Delaying start times by nearly an hour has allowed Seattle high-school students to average more than a half-hour of extra sleep on school nights, a research team has found.
When Seattle public schools adopted new start times in fall 2016 to give high-school students an extra hour of sleep in the morning, some worried that teenagers would simply use it as an excuse to stay up later.
Now, a new study that examined the sleep patterns of students at two Seattle high schools shows the policy seems to be working — leading students to get about 34 extra minutes of sleep every night. There’s even some evidence that it’s improving grades and attendance.
Teens “are not sleeping in because they’re lazy,” said University of Washington biology professor Horacio de la Iglesia, a senior author of the study published in Science Advances. Rather, they’re answering the demands of their own shifting biological clocks, which tell them to stay awake later in the evening — and wake up later, too, if they can.
But when high school starts early in the morning, “the only thing we’re doing is chopping off their sleep,” de la Iglesia said. “Their biology is not going to change, so we might as well change what we do around their biology.”
Most Read Stories
- Could Russell Wilson and the Seahawks consider the uncommon contract path of Tom Brady? | Matt Calkins
- Edgar Martinez, legendary Mariners DH, overcomes odds to make Baseball Hall of Fame in final attempt WATCH
- Tosh Lupoi's departure from Alabama could be Pac-12's biggest recruiting coup of the year
- Mariners acquire Reds infield prospect Shed Long as part of three-team trade with Yankees
- Fuller picture emerges of viral video encounter between Native American and Catholic students
Why does it matter? Chronic sleep deprivation is bad for physical and mental health, and it can also affect learning and memory consolidation. But later start times are difficult for school districts to pull off because they have a domino effect on logistics across the schools.
In fall 20176, Seattle became the largest school district in the country to shift start times for high schools by nearly an hour, from 7:50 a.m. to 8:45 a.m. But elementary school students had to report to school earlier than they had to before the change, to accommodate bus schedules.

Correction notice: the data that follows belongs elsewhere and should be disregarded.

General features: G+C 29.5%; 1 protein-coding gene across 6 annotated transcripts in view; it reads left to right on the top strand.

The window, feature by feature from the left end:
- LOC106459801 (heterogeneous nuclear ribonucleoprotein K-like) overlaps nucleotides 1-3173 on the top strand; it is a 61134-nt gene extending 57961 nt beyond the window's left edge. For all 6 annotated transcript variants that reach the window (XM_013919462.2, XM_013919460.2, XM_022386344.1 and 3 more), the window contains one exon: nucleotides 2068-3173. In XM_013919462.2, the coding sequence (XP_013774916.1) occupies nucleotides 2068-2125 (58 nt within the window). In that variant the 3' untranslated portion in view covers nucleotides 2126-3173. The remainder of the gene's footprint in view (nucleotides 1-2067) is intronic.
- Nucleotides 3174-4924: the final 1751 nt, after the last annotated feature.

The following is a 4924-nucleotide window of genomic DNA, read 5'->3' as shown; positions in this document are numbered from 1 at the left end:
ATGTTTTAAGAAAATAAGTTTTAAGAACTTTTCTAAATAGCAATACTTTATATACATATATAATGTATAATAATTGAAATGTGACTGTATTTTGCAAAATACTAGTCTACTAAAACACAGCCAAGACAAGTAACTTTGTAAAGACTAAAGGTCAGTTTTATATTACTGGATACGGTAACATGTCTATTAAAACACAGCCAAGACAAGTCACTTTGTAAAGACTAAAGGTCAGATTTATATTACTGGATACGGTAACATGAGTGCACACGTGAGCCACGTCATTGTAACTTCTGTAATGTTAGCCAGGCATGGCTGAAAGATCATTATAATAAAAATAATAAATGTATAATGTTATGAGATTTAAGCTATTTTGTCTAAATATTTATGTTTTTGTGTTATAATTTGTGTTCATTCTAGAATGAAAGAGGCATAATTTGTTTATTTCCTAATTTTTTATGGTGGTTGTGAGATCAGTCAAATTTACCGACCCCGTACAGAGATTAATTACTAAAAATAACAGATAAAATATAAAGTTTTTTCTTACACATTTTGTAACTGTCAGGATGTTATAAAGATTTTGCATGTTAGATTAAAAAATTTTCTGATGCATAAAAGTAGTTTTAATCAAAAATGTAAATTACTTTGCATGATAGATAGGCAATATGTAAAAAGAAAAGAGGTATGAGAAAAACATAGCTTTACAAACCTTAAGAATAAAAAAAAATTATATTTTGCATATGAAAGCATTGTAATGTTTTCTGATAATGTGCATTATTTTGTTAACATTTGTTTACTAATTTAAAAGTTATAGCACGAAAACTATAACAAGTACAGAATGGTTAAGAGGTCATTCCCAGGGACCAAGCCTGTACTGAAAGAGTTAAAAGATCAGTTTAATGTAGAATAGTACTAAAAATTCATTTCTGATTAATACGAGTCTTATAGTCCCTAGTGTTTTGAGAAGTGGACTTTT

Before the change took effect, the scientists went to work, using wrist and activity monitors that collect data on light and movement. Previous research has relied on students’ self-reported sleep times; the monitors, used for the first time in a study such as this one, made this research more accurate, de la Iglesia said.
With help from willing high-school students in biology classes at Franklin and Roosevelt high schools, the researchers collected data from 92 sophomore students in spring 2016, before the start-time change, for two weeks. Seven months later — when start times had moved ahead by 55 minutes — researchers recruited a second group of 88 students and repeated the experiment. (There are nearly 13,000 high-school students in Seattle public schools.)
After the start-time change, the teens had a net increase in sleep, on school days, of 34 minutes. So, no, they’re not getting a full 55 minutes extra of sleep, de la Iglesia said. But it’s definitely an improvement.
Researchers also found a slight increase in academic performance and attendance, at least in the same biology class where students were recruited to participate in the experiment, although they said it was hard to attribute the better grades and attendance to increased sleep. Final grades in the course were 4.5 percent higher overall, and tardies and first-period absences at Franklin dropped (although there was no change at Roosevelt).
Parent surveys showed there was support for the time change, and many Seattle parents seem to have adjusted to the new start times, said Seattle schools spokesman Tim Robinson. “The change has become part of our routine, so we rarely are hearing about concerns,” he said. Occasionally, parents do complain about traffic and the impact on staff commutes, as well as the challenge of scheduling sports activities, he said.
Even with the change to later start times, the teens in the study still weren’t getting the 8 1/2 to 9 hours of sleep their bodies need, de la Iglesia said. Parents can help by encouraging their teenage children to put their phones or other digital devices down earlier in the evening, to help the body’s natural sleep regulators kick in at the right time.
De la Iglesia said he hopes the research informs the debate in the Puget Sound area and across the country. “Even within the Seattle suburbs, schools have been reluctant to move to later start times,” he said.
Seattle high school start times changed in fall 2016. An earlier version of this story gave the incorrect date.